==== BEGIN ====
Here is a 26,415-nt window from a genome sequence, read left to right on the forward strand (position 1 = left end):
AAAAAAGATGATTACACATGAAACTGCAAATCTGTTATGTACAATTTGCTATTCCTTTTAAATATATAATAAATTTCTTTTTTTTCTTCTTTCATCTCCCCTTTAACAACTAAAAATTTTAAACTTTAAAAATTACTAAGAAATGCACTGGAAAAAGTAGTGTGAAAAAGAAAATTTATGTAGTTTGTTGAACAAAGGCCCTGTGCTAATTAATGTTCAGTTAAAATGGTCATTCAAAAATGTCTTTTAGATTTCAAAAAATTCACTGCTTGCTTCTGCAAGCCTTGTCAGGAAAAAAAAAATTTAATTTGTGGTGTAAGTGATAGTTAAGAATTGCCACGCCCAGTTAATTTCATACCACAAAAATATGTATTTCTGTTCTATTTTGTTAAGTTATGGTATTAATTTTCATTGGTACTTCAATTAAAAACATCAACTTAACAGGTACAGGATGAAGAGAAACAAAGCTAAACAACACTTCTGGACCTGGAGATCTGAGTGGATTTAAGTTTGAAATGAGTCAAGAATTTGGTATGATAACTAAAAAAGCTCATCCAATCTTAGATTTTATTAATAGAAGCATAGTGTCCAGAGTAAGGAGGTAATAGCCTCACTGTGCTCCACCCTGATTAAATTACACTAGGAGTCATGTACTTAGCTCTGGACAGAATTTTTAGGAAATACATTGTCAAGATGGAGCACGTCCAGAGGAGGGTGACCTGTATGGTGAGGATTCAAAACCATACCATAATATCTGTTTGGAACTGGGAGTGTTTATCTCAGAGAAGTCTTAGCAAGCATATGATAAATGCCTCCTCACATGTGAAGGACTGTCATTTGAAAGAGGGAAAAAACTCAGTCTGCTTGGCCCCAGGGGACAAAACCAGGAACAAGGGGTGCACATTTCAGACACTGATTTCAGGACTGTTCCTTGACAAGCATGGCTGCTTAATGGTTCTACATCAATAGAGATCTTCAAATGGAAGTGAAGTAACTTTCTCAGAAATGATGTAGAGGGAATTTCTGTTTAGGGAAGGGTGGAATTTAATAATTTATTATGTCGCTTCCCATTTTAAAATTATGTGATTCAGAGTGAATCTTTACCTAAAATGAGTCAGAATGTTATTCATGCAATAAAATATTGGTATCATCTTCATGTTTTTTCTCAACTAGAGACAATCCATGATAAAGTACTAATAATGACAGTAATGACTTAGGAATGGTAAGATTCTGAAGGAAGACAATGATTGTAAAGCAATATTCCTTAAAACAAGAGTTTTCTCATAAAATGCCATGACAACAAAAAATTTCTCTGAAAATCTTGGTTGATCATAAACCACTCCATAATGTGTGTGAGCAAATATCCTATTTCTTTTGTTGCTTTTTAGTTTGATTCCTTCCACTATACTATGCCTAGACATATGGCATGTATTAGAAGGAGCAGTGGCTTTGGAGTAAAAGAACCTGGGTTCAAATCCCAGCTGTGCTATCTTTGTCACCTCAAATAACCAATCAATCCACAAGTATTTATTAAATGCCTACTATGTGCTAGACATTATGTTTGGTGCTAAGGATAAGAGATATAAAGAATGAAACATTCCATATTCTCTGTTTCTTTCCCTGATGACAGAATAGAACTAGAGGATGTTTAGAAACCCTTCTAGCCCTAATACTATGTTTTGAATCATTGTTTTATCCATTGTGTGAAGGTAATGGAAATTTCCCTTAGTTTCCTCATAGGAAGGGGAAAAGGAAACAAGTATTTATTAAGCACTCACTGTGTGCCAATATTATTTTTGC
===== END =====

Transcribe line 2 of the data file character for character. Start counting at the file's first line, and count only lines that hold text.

AAAAAAGATGATTACACATGAAACTGCAAATCTGTTATGTACAATTTGCTATTCCTTTTAAATATATAATAAATTTCTTTTTTTTCTTCTTTCATCTCCCCTTTAACAACTAAAAATTTTAAACTTTAAAAATTACTAAGAAATGCACTGGAAAAAGTAGTGTGAAAAAGAAAATTTATGTAGTTTGTTGAACAAAGGCCCTGTGCTAATTAATGTTCAGTTAAAATGGTCATTCAAAAATGTCTTTTAGATTTCAAAAAATTCACTGCTTGCTTCTGCAAGCCTTGTCAGGAAAAAAAAAATTTAATTTGTGGTGTAAGTGATAGTTAAGAATTGCCACGCCCAGTTAATTTCATACCACAAAAATATGTATTTCTGTTCTATTTTGTTAAGTTATGGTATTAATTTTCATTGGTACTTCAATTAAAAACATCAACTTAACAGGTACAGGATGAAGAGAAACAAAGCTAAACAACACTTCTGGACCTGGAGATCTGAGTGGATTTAAGTTTGAAATGAGTCAAGAATTTGGTATGATAACTAAAAAAGCTCATCCAATCTTAGATTTTATTAATAGAAGCATAGTGTCCAGAGTAAGGAGGTAATAGCCTCACTGTGCTCCACCCTGATTAAATTACACTAGGAGTCATGTACTTAGCTCTGGACAGAATTTTTAGGAAATACATTGTCAAGATGGAGCACGTCCAGAGGAGGGTGACCTGTATGGTGAGGATTCAAAACCATACCATAATATCTGTTTGGAACTGGGAGTGTTTATCTCAGAGAAGTCTTAGCAAGCATATGATAAATGCCTCCTCACATGTGAAGGACTGTCATTTGAAAGAGGGAAAAAACTCAGTCTGCTTGGCCCCAGGGGACAAAACCAGGAACAAGGGGTGCACATTTCAGACACTGATTTCAGGACTGTTCCTTGACAAGCATGGCTGCTTAATGGTTCTACATCAATAGAGATCTTCAAATGGAAGTGAAGTAACTTTCTCAGAAATGATGTAGAGGGAATTTCTGTTTAGGGAAGGGTGGAATTTAATAATTTATTATGTCGCTTCCCATTTTAAAATTATGTGATTCAGAGTGAATCTTTACCTAAAATGAGTCAGAATGTTATTCATGCAATAAAATATTGGTATCATCTTCATGTTTTTTCTCAACTAGAGACAATCCATGATAAAGTACTAATAATGACAGTAATGACTTAGGAATGGTAAGATTCTGAAGGAAGACAATGATTGTAAAGCAATATTCCTTAAAACAAGAGTTTTCTCATAAAATGCCATGACAACAAAAAATTTCTCTGAAAATCTTGGTTGATCATAAACCACTCCATAATGTGTGTGAGCAAATATCCTATTTCTTTTGTTGCTTTTTAGTTTGATTCCTTCCACTATACTATGCCTAGACATATGGCATGTATTAGAAGGAGCAGTGGCTTTGGAGTAAAAGAACCTGGGTTCAAATCCCAGCTGTGCTATCTTTGTCACCTCAAATAACCAATCAATCCACAAGTATTTATTAAATGCCTACTATGTGCTAGACATTATGTTTGGTGCTAAGGATAAGAGATATAAAGAATGAAACATTCCATATTCTCTGTTTCTTTCCCTGATGACAGAATAGAACTAGAGGATGTTTAGAAACCCTTCTAGCCCTAATACTATGTTTTGAATCATTGTTTTATCCATTGTGTGAAGGTAATGGAAATTTCCCTTAGTTTCCTCATAGGAAGGGGAAAAGGAAACAAGTATTTATTAAGCACTCACTGTGTGCCAATATTATTTTTGC